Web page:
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Baltimore vs. Tampa Bay: Reeling Buccaneers Host the Mercurial Ravens for TNF

Will Tom Brady's freefall continue against another former NFL MVP, Lamar Jackson?

The Baltimore Ravens and Tampa Bay Buccaneers come into their "Thursday Night Football" matchup leading their respective divisions. Both center their offense around former MVP quarterbacks and were projected to be among the NFL's elite teams.

So why do both teams feel like they're running on seven cylinders?

The Ravens (4-3) have yet to win back-to-back games all season. They've blown double-digit leads in each of their three losses and nearly did so again against the Browns, needing an offensive pass interference call, a false start, then a key field goal block to secure a 23-20 victory at home.

At least Baltimore was able to put up points. The Bucs, with Tom Brady under center, have scored 23 points or more just once this season, a 41-31 loss to the Kansas City Chiefs in Week 4. In the last nine quarters of play, they've produced just one offensive touchdown, leaving Brady with the worst record (3-4) he's had through seven games at any point in his NFL career.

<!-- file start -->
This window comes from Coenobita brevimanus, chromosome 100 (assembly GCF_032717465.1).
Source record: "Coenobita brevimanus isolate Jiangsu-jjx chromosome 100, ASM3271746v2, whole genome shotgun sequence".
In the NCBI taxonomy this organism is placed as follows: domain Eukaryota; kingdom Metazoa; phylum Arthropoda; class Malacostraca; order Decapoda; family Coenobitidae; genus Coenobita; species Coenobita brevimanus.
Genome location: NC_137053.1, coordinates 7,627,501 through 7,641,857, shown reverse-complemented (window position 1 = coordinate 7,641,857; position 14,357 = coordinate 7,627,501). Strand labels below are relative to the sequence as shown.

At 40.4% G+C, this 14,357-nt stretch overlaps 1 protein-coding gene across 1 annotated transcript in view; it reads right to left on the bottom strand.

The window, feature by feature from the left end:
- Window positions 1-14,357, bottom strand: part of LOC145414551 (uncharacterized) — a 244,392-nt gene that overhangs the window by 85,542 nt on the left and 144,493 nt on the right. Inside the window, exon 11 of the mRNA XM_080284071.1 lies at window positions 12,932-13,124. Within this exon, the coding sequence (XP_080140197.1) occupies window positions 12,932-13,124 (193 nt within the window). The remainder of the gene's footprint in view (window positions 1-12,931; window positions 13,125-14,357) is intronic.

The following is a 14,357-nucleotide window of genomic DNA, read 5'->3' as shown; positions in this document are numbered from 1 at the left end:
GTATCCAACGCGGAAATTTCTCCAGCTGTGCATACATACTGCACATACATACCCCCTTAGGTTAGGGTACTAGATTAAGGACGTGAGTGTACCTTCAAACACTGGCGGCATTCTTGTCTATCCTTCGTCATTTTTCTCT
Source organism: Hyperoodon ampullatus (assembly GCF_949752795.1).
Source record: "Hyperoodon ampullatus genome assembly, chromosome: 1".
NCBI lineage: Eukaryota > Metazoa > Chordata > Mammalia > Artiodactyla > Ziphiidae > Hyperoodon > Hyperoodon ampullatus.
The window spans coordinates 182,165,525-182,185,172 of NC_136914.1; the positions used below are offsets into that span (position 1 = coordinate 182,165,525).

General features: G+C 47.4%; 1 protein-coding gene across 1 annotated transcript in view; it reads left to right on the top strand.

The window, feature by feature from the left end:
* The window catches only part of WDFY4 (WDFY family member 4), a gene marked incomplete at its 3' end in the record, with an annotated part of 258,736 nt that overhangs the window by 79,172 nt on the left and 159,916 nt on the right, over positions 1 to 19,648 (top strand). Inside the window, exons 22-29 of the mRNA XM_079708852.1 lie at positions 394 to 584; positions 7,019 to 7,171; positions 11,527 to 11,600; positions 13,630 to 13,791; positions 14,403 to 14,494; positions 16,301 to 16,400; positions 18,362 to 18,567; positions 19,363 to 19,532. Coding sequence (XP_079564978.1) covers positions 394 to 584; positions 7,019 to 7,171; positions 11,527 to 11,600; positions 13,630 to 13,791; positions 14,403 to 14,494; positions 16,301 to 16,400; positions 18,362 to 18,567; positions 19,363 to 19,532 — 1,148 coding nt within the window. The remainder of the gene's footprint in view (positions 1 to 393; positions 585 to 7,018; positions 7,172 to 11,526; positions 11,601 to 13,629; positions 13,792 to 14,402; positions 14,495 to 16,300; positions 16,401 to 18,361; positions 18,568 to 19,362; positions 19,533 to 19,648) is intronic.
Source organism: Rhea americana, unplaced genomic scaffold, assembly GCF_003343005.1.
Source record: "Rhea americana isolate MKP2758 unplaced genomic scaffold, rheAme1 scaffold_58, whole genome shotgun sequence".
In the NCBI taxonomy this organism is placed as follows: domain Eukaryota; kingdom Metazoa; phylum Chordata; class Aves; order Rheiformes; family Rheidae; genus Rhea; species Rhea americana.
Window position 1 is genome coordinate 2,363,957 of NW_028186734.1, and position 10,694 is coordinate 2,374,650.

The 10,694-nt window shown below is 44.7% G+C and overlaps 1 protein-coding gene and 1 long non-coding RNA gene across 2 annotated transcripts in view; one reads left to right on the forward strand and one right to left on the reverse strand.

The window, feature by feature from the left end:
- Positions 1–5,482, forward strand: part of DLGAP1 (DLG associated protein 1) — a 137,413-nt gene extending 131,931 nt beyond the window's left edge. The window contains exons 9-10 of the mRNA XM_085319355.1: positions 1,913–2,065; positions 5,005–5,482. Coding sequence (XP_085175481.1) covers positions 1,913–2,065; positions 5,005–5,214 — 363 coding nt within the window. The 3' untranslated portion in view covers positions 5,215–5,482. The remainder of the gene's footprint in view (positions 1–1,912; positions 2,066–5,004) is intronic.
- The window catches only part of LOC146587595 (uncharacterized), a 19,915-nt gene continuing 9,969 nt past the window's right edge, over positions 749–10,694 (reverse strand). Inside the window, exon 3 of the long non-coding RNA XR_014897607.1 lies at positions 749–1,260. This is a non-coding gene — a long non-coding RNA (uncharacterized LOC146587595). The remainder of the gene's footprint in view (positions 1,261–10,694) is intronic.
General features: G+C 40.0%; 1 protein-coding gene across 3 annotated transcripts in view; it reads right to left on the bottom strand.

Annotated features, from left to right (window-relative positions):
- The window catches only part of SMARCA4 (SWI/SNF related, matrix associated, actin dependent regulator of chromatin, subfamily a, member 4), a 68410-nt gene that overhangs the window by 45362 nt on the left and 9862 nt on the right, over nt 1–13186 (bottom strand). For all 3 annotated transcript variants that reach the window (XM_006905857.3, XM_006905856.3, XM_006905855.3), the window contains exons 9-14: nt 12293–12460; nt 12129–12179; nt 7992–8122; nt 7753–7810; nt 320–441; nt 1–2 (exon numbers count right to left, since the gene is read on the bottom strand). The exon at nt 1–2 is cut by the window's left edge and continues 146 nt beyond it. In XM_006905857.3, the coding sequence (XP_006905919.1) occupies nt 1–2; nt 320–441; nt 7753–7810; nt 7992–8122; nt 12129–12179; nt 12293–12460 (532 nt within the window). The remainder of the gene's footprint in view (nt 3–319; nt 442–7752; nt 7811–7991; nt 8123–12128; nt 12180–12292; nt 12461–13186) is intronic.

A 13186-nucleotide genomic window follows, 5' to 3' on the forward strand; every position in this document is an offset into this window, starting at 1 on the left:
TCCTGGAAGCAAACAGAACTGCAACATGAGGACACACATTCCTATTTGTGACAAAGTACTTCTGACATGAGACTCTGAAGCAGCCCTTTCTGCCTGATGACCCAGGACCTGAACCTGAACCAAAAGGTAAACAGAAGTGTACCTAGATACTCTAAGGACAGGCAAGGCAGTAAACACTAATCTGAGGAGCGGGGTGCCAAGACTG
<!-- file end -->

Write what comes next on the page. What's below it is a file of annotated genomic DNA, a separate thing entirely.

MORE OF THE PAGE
Related: NFL Power Rankings Entering Week 8

Something has to give between these two franchises whose talented rosters still offer so much hope. Only one of the six other teams in their divisions (Bengals, AFC North) is over .500; both franchises are still in control of their playoff destiny.

Who will start digging out of their hole first?

Thursday Night Football: Baltimore (4-3) at Tampa Bay (3-4)

Kickoff: Thursday, Oct. 27 at 8:15 p.m. ET
Broadcast Outlet: Amazon Prime Video
Live Stream: fuboTV (only available in Baltimore and Tampa Bay markets)
Spread: Ravens -1.5
Tickets: As low as $108 on

Three Things to Watch

1. Can the Buccaneers' offense get going?